Did Trump-Bezos Feud Impact Microsoft Azure Beating Out AWS for JEDI?

Experts predict AWS will protest the Department of Defense’s Oct. 25 cloud contract award.

Kelly Teal, Contributing Editor

October 28, 2019

4 Min Read
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Amazon Web Services likely will protest the granting of the Department of Defense’s Joint Enterprise Defense Infrastructure (JEDI) contract to Microsoft Azure, but the cloud giant did not confirm or deny that speculation with Channel Futures by the time this article published.

An unnamed AWS source did tell Business Insider last Friday, when the contract was awarded, that the company is “evaluating options.”

Similarly, a source told GeekWire, “We’re surprised about this conclusion.”

But should AWS be surprised? After all, President Donald Trump has unabashedly gone after CEO Jeff Bezos, who owns The Washington Post, for critical coverage. That does not, of course, mean the White House interfered with the decision regarding the DoD’s selection of its single cloud provider but the question has been raised. As one point of interest, a new biography of former aide to Defense Secretary James Mattis contains allegations that Trump called Mattis in summer 2018, directing him to “screw Amazon” out of the JEDI contract.

Daniel Ives, an analyst for investment bank Wedbush Securities, wrote in a client memo that he “fully” expects Amazon to challenge the DoD’s decision in court. AWS has less than 10 days to issue a formal protest and it’s unclear how that might materialize. Business Insider said Amazon may be able to file a “request for reconsideration” with the Government Accountability Office.

Meanwhile, Microsoft said it is “proud” to have won the JEDI contract.


Microsoft’s Toni Townes-Whitley

“We brought our best efforts to the rigorous JEDI evaluation process and appreciate that DoD has chosen Microsoft,” Toni Townes-Whitley, president, U.S. Regulated Industries for Microsoft, told GeekWire.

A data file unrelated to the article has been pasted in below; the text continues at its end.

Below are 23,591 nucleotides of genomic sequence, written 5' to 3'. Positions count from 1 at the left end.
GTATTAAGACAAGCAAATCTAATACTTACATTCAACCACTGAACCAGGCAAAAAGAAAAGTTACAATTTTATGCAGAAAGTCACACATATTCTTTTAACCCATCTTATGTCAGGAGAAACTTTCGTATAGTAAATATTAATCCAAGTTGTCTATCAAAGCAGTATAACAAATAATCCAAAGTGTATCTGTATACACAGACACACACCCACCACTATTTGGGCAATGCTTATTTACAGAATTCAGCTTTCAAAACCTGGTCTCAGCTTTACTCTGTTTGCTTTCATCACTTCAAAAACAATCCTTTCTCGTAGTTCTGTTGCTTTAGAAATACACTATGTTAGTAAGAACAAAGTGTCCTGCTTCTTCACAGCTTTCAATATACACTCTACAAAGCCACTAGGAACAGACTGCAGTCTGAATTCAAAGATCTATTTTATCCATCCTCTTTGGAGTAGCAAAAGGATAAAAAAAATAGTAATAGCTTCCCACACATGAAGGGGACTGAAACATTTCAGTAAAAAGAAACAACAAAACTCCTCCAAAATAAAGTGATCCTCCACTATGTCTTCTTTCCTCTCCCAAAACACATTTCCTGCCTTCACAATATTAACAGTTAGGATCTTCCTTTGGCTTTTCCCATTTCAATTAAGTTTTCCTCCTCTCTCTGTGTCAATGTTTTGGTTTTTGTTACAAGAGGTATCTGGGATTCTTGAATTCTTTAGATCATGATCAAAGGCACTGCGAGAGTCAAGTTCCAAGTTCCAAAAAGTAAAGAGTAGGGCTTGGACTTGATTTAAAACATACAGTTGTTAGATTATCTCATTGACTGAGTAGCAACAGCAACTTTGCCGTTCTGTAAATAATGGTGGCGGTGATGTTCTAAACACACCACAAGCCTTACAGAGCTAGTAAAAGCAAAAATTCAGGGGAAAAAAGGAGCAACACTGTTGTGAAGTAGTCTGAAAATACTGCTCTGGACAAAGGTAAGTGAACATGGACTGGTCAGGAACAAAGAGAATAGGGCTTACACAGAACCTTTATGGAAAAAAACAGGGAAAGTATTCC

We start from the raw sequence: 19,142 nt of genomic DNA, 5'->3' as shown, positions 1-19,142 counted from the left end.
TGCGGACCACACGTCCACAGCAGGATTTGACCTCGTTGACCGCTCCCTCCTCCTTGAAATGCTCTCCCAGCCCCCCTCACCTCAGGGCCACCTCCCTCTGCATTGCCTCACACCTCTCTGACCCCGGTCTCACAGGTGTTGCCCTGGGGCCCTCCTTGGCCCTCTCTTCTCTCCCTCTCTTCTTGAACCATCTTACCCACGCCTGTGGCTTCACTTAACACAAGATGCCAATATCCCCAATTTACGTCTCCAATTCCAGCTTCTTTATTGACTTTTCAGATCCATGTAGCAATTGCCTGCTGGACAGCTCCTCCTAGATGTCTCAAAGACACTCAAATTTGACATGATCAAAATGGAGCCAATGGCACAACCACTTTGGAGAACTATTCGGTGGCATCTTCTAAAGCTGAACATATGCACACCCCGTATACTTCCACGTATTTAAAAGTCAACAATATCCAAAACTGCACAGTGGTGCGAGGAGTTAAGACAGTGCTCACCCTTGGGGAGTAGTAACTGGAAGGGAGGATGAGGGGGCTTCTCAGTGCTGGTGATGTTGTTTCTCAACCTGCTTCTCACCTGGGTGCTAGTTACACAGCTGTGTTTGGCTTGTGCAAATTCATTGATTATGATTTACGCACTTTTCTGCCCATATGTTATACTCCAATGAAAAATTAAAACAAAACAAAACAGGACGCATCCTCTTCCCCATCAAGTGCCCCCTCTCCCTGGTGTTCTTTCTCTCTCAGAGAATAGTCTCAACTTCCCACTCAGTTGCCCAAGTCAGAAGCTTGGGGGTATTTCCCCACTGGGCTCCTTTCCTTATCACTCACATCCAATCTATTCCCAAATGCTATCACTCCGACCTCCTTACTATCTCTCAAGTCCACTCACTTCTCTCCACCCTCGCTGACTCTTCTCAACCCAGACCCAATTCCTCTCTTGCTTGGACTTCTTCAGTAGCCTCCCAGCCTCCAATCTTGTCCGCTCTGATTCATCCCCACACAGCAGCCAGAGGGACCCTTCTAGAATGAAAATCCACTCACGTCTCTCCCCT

Microsoft and the DoD have worked together for more than 40 years, as Townes-Whitley noted.

Back in April, Futurum Research analyst Tim Albright said this would add up as one of the key reasons why Microsoft Azure would take the JEDI contract.

“The teams and employees at DoD have a familiarity with Microsoft and the Windows and Office ecosystem,” he wrote. “In addition, the various U.S. intelligence agencies have agreed to use Microsoft products including Office 365 and Azure Government. The old saying is that ‘familiarity breeds contempt,’ but in this case, it I believe that familiarity might well breed comfort.”


Futurum Research’s Shelly Kramer

Shelly Kramer, principal analyst and founding partner at Futurum Research, had this to say on Oct. 25: “I’ve long believed that Microsoft was going to get this nod. Here’s why: Microsoft is not Amazon. And Microsoft, who also happens to have the requisite security clearances in place, is well-suited to be able to deliver on this JEDI contract.”

AWS will not see any that as consolation or reason to have lost to its main rival. AWS boasts a much larger cloud business, and was viewed as the top contender after a judge booted Oracle’s complaint of JEDI-wording favoritism and Google dropped out of the proceedings altogether.

JEDI is the DoD’s $10 billion, 10-year cloud initiative — relying on just one vendor, which explains a large part of why the contract has drawn intense scrutiny, several lawsuits and slews of accusations. DoD will use cloud, AI and other “digital modernization” technology to share sensitive data among different military branches.

“The National Defense Strategy dictates that we must improve the speed and effectiveness with which we develop and deploy modernized technical capabilities to our women and men in uniform,” Dana Deasy, chief information officer for the DoD, said. “This award is an important step in execution of the Digital Modernization Strategy.”

Reactions to Microsoft securing JEDI – for now – seemed mostly positive. Industry-observer reluctance seemed to center on a growing Amazon monopoly as well as AWS’ role in national security. As the owner of the Ring brand of surveillance cameras and its partnerships with law enforcement, some fear the company is contributing to privacy intrusions.

The bottom line is that Microsoft has won, Futurum Research’s Kramer said.

“This was never about the money,” she said. “What went along with this contract is cache. And perhaps, for Amazon anyway, more inroads into being a preferred provider for the U.S. government. That’s what makes this loss a hard pill for Amazon to swallow.”

About the Author(s)

Kelly Teal

Contributing Editor, Channel Futures

Kelly Teal has more than 20 years’ experience as a journalist, editor and analyst, with longtime expertise in the indirect channel. She worked on the Channel Partners magazine staff for 11 years. Kelly now is principal of Kreativ Energy LLC.

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